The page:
Previously: How to log in. Part of a series of tutorials on using WebCommons.
Congratulations, you’ve logged into WebCommons! (If you haven’t, go back and do that first.) So now what can you do?
This is the first thing you see when logging in. Occasionally, notifications will appear here when you login; dismiss them with the X buttons circled in red.
Let’s get you oriented. One basic concept up front: WordPress has two elementary types of content, posts and pages. Pages are meant to be the more permanent content of your site: things that rarely change, like an About or Contact page. Posts are intended to be relevant for some short period of time, and are meant to flow in the typical stream of dated content you see on a blog. Most WebCommons sites are entirely pages and have no posts, but there are a couple exceptions, typically sites meant to be written incrementally over time.
Most of the things you’ll need as a website designer are on the left sidebar. Going right down the side, let’s learn where things are:
- Posts: This is where you create and edit posts (content most relevant for some short period of time).
- Media: You can upload and manage photos, video, music, and audio that you want to include on your site.
- Pages: This where you create and edit pages, which are the permanent fixtures of your site.
- Slideshows: You can create sets of media that will display in slideshows on your pages or posts.
- GCal Events: If you have a Google Calendar, you can link it into your site here.
- Appearance: Change the menus and sidebars and customize the theme of your site.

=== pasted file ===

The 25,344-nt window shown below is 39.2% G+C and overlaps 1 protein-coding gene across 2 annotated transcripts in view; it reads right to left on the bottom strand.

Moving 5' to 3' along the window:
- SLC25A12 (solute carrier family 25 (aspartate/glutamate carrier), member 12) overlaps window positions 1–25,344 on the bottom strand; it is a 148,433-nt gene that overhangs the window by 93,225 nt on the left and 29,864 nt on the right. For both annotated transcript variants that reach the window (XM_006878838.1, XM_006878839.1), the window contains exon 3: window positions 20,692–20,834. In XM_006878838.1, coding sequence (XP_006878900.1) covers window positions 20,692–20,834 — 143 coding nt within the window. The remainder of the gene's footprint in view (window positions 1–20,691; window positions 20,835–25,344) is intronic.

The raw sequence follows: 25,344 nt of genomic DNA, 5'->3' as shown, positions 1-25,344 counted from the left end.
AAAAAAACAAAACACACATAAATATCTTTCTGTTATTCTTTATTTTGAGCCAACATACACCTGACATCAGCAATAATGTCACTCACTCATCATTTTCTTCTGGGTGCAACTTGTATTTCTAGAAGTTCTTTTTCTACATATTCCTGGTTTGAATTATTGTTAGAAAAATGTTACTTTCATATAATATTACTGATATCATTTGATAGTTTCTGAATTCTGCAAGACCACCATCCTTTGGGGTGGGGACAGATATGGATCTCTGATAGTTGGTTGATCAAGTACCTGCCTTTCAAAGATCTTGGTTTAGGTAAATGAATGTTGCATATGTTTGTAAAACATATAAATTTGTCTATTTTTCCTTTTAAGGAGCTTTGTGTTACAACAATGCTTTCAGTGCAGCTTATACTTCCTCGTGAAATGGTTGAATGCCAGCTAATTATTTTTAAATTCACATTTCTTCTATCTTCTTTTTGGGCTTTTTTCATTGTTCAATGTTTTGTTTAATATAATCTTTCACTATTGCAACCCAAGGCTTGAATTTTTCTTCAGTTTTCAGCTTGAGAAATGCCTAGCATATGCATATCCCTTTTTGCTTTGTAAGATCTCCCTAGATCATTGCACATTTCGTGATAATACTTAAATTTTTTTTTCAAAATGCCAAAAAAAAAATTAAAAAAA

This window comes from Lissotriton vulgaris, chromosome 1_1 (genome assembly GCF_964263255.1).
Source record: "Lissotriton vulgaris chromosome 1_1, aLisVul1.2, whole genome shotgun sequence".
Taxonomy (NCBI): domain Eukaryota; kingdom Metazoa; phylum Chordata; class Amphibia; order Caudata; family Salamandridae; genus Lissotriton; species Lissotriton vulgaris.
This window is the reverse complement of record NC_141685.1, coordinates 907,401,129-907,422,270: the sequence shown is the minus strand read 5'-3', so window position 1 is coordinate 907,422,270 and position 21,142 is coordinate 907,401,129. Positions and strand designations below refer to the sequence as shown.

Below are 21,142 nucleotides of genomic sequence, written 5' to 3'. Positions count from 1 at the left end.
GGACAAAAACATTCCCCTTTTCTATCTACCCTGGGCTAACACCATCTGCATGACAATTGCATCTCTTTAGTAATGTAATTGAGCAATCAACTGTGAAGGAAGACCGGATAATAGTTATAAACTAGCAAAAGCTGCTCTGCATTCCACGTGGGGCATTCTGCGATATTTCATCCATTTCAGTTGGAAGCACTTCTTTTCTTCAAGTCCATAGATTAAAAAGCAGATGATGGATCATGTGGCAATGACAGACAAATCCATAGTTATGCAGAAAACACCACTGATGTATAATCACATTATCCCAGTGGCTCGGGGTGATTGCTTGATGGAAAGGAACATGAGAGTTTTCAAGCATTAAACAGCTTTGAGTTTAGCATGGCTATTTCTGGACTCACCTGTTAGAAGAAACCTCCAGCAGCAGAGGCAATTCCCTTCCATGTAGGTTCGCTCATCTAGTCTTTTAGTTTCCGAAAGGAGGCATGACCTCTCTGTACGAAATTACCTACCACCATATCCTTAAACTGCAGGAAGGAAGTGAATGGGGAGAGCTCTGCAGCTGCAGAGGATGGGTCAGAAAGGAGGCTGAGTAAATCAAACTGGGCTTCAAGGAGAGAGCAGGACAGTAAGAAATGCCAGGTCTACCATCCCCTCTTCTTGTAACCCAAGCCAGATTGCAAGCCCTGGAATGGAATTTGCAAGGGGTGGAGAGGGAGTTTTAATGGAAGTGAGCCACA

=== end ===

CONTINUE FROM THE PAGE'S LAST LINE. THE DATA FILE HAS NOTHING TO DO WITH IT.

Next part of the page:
- Users: See and change who can edit and administer the site.
- Tools: You shouldn’t need this unless you are importing or exporting content.
- Settings: Set the title, tagline, and other basic information about the site.
- SEO: This is for power users and we will not cover it here, but it allows you to control how your site appears in Google results.
Seeing what your site looks like
When you’re in the dashboard, you can go back to your actual site by going to your website name in the top bar, and clicking Visit Site.
You’re now looking at what your site looks like, which just contains some template content that we provide for new groups to give them an idea of what they can do with their site. Note that the URL for your new website (which you can give out via email, etc.) is in the address bar. For the purposes of this tutorial, we’re making a site for the “Website Interest Group,” which is an extremely hypothetical group of students that just really likes making websites.
Changing basic settings
The first thing you probably want to do is set up basic stuff like the site title, the colors, the links at the top of the page, the stuff in the sidebar, and so on. To get started on that, click the Customize link in the header bar. You can also get to this page by accessing Appearance > Customize in the sidebar of the Dashboard.
You’ll now be looking at a control panel where you tweak various parts of the appearance.
So what can you do here? Under Site Identity, you might want to change the default site title and tagline as preset by ASCIT. As you do this, the preview on the right side will update:
Be sure to click Save & Publish after you make changes, so they are applied to the real website.
As of now, changing the Logo or Layout doesn’t do anything (the theme doesn’t allow it). You can, however, change the Colors, which will effect everywhere that the light blue highlight color is applied:
You can also set a Background image, which can tile. Say for instance, we wanted a classy patterned background to match our classy red scheme:
Note that this only affects the periphery of the pages, and you will need to adjust the other options, like whether the background tiles, in what direction, and the background color to get optimal results. For our example above, we’ve decided to only allow tiling in the horizontal direction, and we adjusted the background color so that as the image fades out vertically, it blends into the background color.
At this point, we could customize the header links or the sidebar, but before we do that, we will covering editing the placeholder content on the four default pages of the template.
Next: Editing Existing Pages.